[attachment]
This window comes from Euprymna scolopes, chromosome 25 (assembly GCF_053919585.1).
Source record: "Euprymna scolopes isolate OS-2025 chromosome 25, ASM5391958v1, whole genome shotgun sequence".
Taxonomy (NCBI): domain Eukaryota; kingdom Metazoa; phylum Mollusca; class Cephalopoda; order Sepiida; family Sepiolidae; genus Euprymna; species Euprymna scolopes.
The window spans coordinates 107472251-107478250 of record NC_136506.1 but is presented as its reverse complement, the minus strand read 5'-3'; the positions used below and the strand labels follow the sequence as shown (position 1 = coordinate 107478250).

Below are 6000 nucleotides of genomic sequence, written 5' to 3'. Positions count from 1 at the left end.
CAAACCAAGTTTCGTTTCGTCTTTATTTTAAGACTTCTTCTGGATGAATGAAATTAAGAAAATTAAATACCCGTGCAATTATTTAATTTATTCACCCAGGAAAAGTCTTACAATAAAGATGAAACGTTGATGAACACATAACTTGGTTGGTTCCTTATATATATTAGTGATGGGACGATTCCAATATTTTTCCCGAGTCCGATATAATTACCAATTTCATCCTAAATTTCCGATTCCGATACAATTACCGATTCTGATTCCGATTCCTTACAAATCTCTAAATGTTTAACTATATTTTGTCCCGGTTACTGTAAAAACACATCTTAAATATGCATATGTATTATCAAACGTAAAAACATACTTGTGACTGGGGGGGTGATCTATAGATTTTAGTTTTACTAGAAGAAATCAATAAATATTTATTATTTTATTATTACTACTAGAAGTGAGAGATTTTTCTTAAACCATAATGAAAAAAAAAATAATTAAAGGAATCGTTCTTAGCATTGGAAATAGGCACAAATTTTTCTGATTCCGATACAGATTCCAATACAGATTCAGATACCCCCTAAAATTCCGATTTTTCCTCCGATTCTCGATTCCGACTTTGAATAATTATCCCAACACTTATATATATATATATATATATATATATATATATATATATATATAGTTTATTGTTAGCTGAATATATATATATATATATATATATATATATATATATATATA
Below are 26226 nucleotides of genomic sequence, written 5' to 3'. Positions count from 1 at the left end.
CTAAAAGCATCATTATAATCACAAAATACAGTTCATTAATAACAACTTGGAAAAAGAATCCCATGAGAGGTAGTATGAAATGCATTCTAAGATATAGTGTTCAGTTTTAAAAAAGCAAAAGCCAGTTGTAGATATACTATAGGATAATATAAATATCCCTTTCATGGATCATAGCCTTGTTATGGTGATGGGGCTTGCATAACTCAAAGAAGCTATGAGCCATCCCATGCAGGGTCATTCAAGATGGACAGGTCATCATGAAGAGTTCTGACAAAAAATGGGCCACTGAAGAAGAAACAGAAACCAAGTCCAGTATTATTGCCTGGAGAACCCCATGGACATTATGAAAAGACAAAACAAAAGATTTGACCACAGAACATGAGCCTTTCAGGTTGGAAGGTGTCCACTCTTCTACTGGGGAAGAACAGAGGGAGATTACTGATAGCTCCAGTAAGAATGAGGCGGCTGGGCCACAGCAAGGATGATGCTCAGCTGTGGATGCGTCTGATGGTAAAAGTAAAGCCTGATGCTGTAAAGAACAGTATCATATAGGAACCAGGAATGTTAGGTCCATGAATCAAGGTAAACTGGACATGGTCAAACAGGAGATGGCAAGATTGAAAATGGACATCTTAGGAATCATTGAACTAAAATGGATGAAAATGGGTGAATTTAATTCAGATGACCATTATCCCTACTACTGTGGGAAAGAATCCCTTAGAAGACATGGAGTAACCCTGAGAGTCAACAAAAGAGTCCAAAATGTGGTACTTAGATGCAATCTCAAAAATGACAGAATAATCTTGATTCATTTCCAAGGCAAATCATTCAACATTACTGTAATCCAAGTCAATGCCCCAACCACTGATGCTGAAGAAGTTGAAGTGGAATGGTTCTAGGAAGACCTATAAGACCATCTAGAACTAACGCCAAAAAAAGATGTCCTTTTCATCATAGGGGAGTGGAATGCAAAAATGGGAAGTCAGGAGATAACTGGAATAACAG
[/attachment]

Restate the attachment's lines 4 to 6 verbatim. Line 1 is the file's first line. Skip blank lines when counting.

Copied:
The window spans coordinates 107472251-107478250 of record NC_136506.1 but is presented as its reverse complement, the minus strand read 5'-3'; the positions used below and the strand labels follow the sequence as shown (position 1 = coordinate 107478250).

Below are 6000 nucleotides of genomic sequence, written 5' to 3'. Positions count from 1 at the left end.
CAAACCAAGTTTCGTTTCGTCTTTATTTTAAGACTTCTTCTGGATGAATGAAATTAAGAAAATTAAATACCCGTGCAATTATTTAATTTATTCACCCAGGAAAAGTCTTACAATAAAGATGAAACGTTGATGAACACATAACTTGGTTGGTTCCTTATATATATTAGTGATGGGACGATTCCAATATTTTTCCCGAGTCCGATATAATTACCAATTTCATCCTAAATTTCCGATTCCGATACAATTACCGATTCTGATTCCGATTCCTTACAAATCTCTAAATGTTTAACTATATTTTGTCCCGGTTACTGTAAAAACACATCTTAAATATGCATATGTATTATCAAACGTAAAAACATACTTGTGACTGGGGGGGTGATCTATAGATTTTAGTTTTACTAGAAGAAATCAATAAATATTTATTATTTTATTATTACTACTAGAAGTGAGAGATTTTTCTTAAACCATAATGAAAAAAAAAATAATTAAAGGAATCGTTCTTAGCATTGGAAATAGGCACAAATTTTTCTGATTCCGATACAGATTCCAATACAGATTCAGATACCCCCTAAAATTCCGATTTTTCCTCCGATTCTCGATTCCGACTTTGAATAATTATCCCAACACTTATATATATATATATATATATATATATATATATATATATATATAGTTTATTGTTAGCTGAATATATATATATATATATATATATATATATATATATATATA